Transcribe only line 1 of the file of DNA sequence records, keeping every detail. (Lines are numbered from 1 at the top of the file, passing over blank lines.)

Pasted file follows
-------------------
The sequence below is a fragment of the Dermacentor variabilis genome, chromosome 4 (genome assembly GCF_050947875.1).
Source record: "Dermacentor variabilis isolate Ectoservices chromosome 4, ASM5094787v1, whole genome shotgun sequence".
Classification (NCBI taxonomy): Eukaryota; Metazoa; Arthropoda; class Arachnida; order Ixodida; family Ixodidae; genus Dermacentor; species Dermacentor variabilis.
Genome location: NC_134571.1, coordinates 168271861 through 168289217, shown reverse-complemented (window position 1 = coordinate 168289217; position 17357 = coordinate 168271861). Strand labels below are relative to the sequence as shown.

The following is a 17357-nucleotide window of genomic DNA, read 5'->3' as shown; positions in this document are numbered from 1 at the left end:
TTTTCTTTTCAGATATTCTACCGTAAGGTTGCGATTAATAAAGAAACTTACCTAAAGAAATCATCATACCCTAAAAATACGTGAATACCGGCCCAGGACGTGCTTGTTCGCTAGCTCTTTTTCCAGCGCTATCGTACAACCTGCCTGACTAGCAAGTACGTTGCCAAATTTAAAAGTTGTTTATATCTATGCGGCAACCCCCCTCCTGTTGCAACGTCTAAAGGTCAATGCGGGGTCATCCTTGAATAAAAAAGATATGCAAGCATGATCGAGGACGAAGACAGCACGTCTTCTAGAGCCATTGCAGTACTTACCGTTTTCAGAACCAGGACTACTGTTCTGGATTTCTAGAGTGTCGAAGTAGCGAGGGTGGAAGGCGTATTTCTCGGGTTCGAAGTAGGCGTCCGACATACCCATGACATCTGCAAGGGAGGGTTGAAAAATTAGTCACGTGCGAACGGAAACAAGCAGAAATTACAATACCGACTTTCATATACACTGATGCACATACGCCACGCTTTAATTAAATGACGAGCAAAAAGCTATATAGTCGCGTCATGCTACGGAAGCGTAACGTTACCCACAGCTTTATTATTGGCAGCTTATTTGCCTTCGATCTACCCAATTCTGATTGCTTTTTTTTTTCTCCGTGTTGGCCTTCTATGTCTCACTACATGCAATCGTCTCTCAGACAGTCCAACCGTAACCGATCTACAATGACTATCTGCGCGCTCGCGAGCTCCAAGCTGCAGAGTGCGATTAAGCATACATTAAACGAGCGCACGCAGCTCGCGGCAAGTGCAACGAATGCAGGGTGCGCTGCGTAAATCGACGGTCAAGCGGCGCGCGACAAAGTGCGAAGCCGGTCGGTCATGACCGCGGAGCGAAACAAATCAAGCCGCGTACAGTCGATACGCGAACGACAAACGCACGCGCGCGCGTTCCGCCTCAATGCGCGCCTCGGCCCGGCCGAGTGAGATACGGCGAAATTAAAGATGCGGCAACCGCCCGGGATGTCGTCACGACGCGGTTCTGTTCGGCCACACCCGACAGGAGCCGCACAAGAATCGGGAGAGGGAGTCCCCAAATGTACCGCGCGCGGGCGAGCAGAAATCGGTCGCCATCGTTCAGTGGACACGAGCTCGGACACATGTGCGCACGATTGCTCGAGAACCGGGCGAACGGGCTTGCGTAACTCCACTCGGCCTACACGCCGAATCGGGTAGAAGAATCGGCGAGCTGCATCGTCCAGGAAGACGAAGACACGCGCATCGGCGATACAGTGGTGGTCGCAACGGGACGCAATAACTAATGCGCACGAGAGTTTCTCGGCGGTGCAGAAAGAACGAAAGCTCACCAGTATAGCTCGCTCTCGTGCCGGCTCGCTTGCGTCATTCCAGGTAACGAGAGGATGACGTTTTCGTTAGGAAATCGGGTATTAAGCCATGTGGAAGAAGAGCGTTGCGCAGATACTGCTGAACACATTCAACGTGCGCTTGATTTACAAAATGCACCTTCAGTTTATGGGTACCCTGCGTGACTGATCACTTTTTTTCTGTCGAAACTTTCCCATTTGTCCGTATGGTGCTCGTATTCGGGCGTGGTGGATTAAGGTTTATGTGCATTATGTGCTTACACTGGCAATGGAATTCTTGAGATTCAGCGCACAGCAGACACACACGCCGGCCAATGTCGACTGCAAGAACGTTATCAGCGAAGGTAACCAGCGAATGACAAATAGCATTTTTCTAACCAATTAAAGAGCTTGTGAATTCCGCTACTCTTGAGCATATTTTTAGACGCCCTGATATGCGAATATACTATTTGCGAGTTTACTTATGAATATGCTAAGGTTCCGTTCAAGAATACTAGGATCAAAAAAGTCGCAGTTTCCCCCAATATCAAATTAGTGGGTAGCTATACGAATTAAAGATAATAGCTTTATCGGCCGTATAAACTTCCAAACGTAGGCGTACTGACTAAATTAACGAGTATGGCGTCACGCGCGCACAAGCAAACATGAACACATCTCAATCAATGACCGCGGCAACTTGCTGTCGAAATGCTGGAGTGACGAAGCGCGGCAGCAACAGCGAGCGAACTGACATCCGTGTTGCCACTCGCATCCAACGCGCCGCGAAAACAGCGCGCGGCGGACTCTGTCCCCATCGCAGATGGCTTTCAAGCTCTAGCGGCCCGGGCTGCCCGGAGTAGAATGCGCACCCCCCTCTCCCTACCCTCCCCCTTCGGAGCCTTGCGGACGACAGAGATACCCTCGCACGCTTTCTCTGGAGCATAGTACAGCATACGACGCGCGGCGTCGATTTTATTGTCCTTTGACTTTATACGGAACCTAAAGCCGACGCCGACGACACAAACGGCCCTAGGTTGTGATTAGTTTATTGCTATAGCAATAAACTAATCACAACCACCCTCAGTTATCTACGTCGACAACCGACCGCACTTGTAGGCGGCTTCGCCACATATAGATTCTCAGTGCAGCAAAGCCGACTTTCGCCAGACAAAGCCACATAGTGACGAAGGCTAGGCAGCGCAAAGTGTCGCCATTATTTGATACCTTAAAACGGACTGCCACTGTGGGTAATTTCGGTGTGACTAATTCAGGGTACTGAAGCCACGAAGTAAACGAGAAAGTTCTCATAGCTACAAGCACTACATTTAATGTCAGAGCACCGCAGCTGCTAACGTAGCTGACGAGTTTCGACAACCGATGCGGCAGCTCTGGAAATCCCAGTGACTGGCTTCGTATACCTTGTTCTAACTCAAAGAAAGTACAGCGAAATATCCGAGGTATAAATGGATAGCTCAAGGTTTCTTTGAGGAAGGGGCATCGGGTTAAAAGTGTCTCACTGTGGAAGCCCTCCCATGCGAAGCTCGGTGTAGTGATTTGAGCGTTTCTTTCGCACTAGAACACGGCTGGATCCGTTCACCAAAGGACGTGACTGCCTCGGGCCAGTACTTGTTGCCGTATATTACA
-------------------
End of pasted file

The sequence below is a fragment of the Dermacentor variabilis genome, chromosome 4 (genome assembly GCF_050947875.1).